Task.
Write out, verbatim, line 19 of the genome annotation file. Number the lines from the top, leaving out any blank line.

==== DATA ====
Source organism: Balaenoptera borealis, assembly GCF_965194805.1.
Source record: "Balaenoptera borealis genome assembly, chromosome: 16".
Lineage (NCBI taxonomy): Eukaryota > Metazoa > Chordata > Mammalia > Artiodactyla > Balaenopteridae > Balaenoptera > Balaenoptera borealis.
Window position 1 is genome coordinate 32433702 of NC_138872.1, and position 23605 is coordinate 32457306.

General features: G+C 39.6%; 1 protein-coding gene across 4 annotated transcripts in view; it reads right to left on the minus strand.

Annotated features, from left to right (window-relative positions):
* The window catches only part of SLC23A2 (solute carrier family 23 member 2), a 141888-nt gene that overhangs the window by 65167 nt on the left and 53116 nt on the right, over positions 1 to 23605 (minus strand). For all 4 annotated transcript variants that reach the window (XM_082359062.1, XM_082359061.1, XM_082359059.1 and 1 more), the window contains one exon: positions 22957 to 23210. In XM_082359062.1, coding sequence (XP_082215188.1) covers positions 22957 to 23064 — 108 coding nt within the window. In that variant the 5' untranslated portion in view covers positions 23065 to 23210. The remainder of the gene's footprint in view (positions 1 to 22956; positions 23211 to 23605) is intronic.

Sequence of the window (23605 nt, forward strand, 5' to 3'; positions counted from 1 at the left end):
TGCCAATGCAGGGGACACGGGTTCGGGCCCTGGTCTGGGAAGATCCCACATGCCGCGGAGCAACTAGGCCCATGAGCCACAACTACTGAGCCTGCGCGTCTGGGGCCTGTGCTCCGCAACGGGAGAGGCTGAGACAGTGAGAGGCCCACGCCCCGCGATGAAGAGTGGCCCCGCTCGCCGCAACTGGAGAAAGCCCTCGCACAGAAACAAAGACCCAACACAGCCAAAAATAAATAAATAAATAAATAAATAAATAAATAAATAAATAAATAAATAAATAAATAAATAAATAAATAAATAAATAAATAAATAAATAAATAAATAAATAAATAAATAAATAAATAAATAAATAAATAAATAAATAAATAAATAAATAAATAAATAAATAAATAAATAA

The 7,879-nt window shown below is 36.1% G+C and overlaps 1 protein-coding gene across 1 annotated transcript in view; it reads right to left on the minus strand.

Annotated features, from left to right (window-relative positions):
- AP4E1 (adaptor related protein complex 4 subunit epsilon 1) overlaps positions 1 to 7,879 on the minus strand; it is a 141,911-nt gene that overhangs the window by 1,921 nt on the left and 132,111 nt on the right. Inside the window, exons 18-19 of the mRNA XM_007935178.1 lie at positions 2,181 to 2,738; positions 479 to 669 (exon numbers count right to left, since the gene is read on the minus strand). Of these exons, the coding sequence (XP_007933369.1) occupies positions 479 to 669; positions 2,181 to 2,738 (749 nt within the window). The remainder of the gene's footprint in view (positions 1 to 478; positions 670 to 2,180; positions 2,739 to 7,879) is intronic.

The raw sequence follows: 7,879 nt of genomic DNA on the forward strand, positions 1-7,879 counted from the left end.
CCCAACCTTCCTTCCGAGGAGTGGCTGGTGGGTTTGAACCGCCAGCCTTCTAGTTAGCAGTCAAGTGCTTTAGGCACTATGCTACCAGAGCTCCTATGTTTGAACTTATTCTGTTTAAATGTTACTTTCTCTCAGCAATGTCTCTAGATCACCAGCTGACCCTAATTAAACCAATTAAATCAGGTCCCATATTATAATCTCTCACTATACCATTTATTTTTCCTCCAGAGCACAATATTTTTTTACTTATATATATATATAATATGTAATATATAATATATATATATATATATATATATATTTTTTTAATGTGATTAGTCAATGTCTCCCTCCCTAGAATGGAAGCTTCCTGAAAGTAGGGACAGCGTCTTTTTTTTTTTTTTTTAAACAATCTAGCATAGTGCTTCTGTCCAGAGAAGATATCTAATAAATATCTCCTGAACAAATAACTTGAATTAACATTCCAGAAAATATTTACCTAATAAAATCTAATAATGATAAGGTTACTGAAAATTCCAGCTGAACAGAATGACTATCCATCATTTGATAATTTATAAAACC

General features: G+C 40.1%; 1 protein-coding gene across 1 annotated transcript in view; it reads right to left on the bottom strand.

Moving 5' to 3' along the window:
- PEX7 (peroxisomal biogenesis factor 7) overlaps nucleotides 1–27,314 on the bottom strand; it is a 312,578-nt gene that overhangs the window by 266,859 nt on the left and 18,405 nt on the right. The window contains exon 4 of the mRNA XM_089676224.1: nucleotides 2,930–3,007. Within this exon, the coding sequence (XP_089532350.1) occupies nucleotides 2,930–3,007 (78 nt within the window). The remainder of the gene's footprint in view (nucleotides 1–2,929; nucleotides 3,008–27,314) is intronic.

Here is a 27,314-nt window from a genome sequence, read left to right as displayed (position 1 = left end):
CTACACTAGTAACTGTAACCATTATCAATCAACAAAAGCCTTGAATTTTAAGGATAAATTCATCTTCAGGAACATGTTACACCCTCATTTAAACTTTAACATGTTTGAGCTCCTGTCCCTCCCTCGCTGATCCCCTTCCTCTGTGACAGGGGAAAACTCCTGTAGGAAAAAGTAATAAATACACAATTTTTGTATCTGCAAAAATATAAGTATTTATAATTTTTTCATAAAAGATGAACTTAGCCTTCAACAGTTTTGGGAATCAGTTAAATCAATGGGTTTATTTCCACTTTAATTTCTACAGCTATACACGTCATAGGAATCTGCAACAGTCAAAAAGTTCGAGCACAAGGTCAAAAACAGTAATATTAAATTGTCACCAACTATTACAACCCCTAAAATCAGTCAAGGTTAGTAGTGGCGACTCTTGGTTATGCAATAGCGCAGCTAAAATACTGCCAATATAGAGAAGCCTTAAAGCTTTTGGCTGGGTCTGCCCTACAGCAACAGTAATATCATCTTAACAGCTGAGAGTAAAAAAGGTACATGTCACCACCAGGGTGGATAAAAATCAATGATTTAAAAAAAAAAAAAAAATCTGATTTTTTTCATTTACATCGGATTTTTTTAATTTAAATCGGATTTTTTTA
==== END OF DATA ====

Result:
CTACACTAGTAACTGTAACCATTATCAATCAACAAAAGCCTTGAATTTTAAGGATAAATTCATCTTCAGGAACATGTTACACCCTCATTTAAACTTTAACATGTTTGAGCTCCTGTCCCTCCCTCGCTGATCCCCTTCCTCTGTGACAGGGGAAAACTCCTGTAGGAAAAAGTAATAAATACACAATTTTTGTATCTGCAAAAATATAAGTATTTATAATTTTTTCATAAAAGATGAACTTAGCCTTCAACAGTTTTGGGAATCAGTTAAATCAATGGGTTTATTTCCACTTTAATTTCTACAGCTATACACGTCATAGGAATCTGCAACAGTCAAAAAGTTCGAGCACAAGGTCAAAAACAGTAATATTAAATTGTCACCAACTATTACAACCCCTAAAATCAGTCAAGGTTAGTAGTGGCGACTCTTGGTTATGCAATAGCGCAGCTAAAATACTGCCAATATAGAGAAGCCTTAAAGCTTTTGGCTGGGTCTGCCCTACAGCAACAGTAATATCATCTTAACAGCTGAGAGTAAAAAAGGTACATGTCACCACCAGGGTGGATAAAAATCAATGATTTAAAAAAAAAAAAAAAATCTGATTTTTTTCATTTACATCGGATTTTTTTAATTTAAATCGGATTTTTTTA